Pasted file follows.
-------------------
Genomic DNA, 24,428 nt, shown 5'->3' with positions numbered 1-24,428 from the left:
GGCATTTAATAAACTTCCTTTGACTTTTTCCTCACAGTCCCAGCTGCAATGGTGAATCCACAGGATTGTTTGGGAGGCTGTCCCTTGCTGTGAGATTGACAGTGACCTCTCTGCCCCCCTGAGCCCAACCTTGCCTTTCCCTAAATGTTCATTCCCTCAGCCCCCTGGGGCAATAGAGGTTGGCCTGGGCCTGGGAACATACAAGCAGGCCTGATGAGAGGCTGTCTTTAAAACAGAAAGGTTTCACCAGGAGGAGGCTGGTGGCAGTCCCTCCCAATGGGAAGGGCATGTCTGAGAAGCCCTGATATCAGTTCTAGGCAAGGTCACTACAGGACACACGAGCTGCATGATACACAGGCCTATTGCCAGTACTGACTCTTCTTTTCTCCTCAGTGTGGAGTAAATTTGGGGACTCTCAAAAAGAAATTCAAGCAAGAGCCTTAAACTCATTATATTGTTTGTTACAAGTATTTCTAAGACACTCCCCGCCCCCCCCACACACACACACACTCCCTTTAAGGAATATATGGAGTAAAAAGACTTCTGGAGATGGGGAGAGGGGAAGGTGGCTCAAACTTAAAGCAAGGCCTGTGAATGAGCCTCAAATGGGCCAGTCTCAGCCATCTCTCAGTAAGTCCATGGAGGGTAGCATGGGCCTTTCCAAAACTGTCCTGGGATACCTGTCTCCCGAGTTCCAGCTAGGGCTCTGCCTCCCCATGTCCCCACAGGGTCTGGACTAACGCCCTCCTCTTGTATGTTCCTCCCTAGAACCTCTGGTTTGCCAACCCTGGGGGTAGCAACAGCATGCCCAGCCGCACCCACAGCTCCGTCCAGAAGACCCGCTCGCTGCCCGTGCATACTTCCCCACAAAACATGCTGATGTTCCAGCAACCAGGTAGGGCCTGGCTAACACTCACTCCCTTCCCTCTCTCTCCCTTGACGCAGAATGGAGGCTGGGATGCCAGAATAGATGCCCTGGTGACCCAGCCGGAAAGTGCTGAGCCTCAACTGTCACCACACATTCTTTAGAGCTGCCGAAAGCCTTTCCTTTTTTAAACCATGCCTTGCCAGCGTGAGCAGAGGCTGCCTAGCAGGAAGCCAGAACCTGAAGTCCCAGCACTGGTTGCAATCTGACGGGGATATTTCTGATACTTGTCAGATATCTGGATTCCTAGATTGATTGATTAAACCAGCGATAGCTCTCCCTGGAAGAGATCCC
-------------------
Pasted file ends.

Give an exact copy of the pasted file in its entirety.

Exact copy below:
Genomic DNA, 24,428 nt, shown 5'->3' with positions numbered 1-24,428 from the left:
GGCATTTAATAAACTTCCTTTGACTTTTTCCTCACAGTCCCAGCTGCAATGGTGAATCCACAGGATTGTTTGGGAGGCTGTCCCTTGCTGTGAGATTGACAGTGACCTCTCTGCCCCCCTGAGCCCAACCTTGCCTTTCCCTAAATGTTCATTCCCTCAGCCCCCTGGGGCAATAGAGGTTGGCCTGGGCCTGGGAACATACAAGCAGGCCTGATGAGAGGCTGTCTTTAAAACAGAAAGGTTTCACCAGGAGGAGGCTGGTGGCAGTCCCTCCCAATGGGAAGGGCATGTCTGAGAAGCCCTGATATCAGTTCTAGGCAAGGTCACTACAGGACACACGAGCTGCATGATACACAGGCCTATTGCCAGTACTGACTCTTCTTTTCTCCTCAGTGTGGAGTAAATTTGGGGACTCTCAAAAAGAAATTCAAGCAAGAGCCTTAAACTCATTATATTGTTTGTTACAAGTATTTCTAAGACACTCCCCGCCCCCCCCACACACACACACACTCCCTTTAAGGAATATATGGAGTAAAAAGACTTCTGGAGATGGGGAGAGGGGAAGGTGGCTCAAACTTAAAGCAAGGCCTGTGAATGAGCCTCAAATGGGCCAGTCTCAGCCATCTCTCAGTAAGTCCATGGAGGGTAGCATGGGCCTTTCCAAAACTGTCCTGGGATACCTGTCTCCCGAGTTCCAGCTAGGGCTCTGCCTCCCCATGTCCCCACAGGGTCTGGACTAACGCCCTCCTCTTGTATGTTCCTCCCTAGAACCTCTGGTTTGCCAACCCTGGGGGTAGCAACAGCATGCCCAGCCGCACCCACAGCTCCGTCCAGAAGACCCGCTCGCTGCCCGTGCATACTTCCCCACAAAACATGCTGATGTTCCAGCAACCAGGTAGGGCCTGGCTAACACTCACTCCCTTCCCTCTCTCTCCCTTGACGCAGAATGGAGGCTGGGATGCCAGAATAGATGCCCTGGTGACCCAGCCGGAAAGTGCTGAGCCTCAACTGTCACCACACATTCTTTAGAGCTGCCGAAAGCCTTTCCTTTTTTAAACCATGCCTTGCCAGCGTGAGCAGAGGCTGCCTAGCAGGAAGCCAGAACCTGAAGTCCCAGCACTGGTTGCAATCTGACGGGGATATTTCTGATACTTGTCAGATATCTGGATTCCTAGATTGATTGATTAAACCAGCGATAGCTCTCCCTGGAAGAGATCCC